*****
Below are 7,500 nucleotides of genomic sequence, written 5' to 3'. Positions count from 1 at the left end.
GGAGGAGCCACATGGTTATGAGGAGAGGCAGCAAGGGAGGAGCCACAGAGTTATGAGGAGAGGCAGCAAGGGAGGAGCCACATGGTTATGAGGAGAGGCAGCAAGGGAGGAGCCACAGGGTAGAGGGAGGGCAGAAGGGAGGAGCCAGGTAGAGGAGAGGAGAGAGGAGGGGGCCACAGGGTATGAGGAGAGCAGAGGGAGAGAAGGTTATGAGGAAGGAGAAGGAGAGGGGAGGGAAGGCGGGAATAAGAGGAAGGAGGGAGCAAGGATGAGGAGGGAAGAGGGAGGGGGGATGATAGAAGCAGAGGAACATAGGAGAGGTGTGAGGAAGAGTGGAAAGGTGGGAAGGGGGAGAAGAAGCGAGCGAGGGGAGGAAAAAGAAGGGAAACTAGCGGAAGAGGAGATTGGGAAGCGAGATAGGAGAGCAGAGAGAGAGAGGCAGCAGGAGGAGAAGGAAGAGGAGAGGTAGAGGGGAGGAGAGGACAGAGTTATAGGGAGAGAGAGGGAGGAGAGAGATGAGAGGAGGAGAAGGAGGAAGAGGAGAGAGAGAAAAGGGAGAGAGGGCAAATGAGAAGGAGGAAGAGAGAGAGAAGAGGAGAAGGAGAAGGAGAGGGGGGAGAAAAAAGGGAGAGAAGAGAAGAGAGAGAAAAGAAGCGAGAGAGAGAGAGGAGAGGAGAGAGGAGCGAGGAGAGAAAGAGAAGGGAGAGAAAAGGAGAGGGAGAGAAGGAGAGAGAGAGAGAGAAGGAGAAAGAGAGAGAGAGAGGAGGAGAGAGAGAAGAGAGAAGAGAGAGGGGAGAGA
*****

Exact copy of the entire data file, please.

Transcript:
Below are 7,500 nucleotides of genomic sequence, written 5' to 3'. Positions count from 1 at the left end.
GGAGGAGCCACATGGTTATGAGGAGAGGCAGCAAGGGAGGAGCCACAGAGTTATGAGGAGAGGCAGCAAGGGAGGAGCCACATGGTTATGAGGAGAGGCAGCAAGGGAGGAGCCACAGGGTAGAGGGAGGGCAGAAGGGAGGAGCCAGGTAGAGGAGAGGAGAGAGGAGGGGGCCACAGGGTATGAGGAGAGCAGAGGGAGAGAAGGTTATGAGGAAGGAGAAGGAGAGGGGAGGGAAGGCGGGAATAAGAGGAAGGAGGGAGCAAGGATGAGGAGGGAAGAGGGAGGGGGGATGATAGAAGCAGAGGAACATAGGAGAGGTGTGAGGAAGAGTGGAAAGGTGGGAAGGGGGAGAAGAAGCGAGCGAGGGGAGGAAAAAGAAGGGAAACTAGCGGAAGAGGAGATTGGGAAGCGAGATAGGAGAGCAGAGAGAGAGAGGCAGCAGGAGGAGAAGGAAGAGGAGAGGTAGAGGGGAGGAGAGGACAGAGTTATAGGGAGAGAGAGGGAGGAGAGAGATGAGAGGAGGAGAAGGAGGAAGAGGAGAGAGAGAAAAGGGAGAGAGGGCAAATGAGAAGGAGGAAGAGAGAGAGAAGAGGAGAAGGAGAAGGAGAGGGGGGAGAAAAAAGGGAGAGAAGAGAAGAGAGAGAAAAGAAGCGAGAGAGAGAGAGGAGAGGAGAGAGGAGCGAGGAGAGAAAGAGAAGGGAGAGAAAAGGAGAGGGAGAGAAGGAGAGAGAGAGAGAGAAGGAGAAAGAGAGAGAGAGAGGAGGAGAGAGAGAAGAGAGAAGAGAGAGGGGAGAGA